He said that, in addition to divesting from Bank of America, he’d like to see the city require mandatory mediation between homeowners and their banks before foreclosure is declared. He’d also like the city to charge banks a mandatory fee to be held in escrow when a property is seized, to ensure it is maintained.

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  1. Joe

    Taylor, that information is in the linked article.

    This is a great story, in my opinion, and one which should be shouted from the rooftops. People might think that this is moving the deck-chairs on the Titanic– no, this is actually the kind of action, that can give other actors courage to move away from these too-large, too-compromised organisations. After all, the power of BoA is based on regular people’e endorsement of their business.

  2. Greg R

    “The key to retail customer profitability is cross selling, usually at the time of account opening. So the checking account is the gateway product for them to get customers to sign up for retirement accounts/brokerage, credit cards, and (hopefully sooner rather than later) mortgages.”

    Yes, multiple accounts complicate things. Step 1 – change your paycheck direct deposit to another bank.

  3. off_leash

    All politics aside, the cost savings suggest that someone was breaching their fiduciary duty by using BofA in the first place.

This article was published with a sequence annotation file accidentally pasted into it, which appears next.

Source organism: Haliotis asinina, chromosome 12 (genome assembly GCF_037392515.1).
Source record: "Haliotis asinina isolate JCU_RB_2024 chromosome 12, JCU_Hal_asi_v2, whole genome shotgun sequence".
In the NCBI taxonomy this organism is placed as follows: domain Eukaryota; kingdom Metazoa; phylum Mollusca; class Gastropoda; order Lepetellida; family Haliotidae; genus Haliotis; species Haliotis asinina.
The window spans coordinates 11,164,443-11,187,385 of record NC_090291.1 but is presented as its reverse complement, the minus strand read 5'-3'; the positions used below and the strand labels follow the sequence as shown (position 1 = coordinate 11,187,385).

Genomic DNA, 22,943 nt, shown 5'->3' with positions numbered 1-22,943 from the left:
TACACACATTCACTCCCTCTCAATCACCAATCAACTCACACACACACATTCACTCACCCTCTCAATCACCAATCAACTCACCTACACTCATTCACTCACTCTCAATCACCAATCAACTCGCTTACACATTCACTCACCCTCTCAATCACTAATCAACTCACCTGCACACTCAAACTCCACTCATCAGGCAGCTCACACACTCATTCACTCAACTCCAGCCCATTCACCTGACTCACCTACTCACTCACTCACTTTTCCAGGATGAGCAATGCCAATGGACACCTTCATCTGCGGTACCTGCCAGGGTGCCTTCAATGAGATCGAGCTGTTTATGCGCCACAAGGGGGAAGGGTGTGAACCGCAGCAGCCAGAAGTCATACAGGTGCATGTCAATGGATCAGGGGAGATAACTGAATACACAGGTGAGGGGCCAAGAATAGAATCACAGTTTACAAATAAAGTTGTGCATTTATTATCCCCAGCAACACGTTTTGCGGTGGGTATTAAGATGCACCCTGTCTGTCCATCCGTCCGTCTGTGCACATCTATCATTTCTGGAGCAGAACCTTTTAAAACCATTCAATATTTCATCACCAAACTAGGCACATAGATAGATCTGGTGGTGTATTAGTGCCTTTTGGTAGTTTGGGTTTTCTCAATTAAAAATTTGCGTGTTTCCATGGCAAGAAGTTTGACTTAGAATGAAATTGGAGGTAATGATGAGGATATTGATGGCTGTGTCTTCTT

1. Thorstein

      It’s a shame Brockton didn’t move its accounts to the Bank of North Dakota. Second- and third-tier communities like Brockton wield little influence with behemoths like BofA. Without people, North Dakota’s congressional delegation pretty much votes with the highest bidder, but North Dakota might give small town’s deposits–and maybe someday their bonds–a little more respect.

      1. Rcoutme

        I suggested to my state (Massachusetts again) representative and senator that our state should create a bank similar to the North Dakota design. The rep responded (the senator did not) claiming that he believed that doing so would be bad due to, of all things, corruption.

        In short, my representative insisted that Massachusetts should not help its communities to fund projects via a state-run bank because the representatives and senators would rob it. It was eye-opening honesty at least…

    2. MacCruiskeen

      No. From the article: “Bank of America offered no-fee accounts in 2009 but has since begun charging fees.” So the fees have gone up since the last time they negotiated the contract. So it was in their fiduciary duty to look for a better deal elsewhere, and they found one.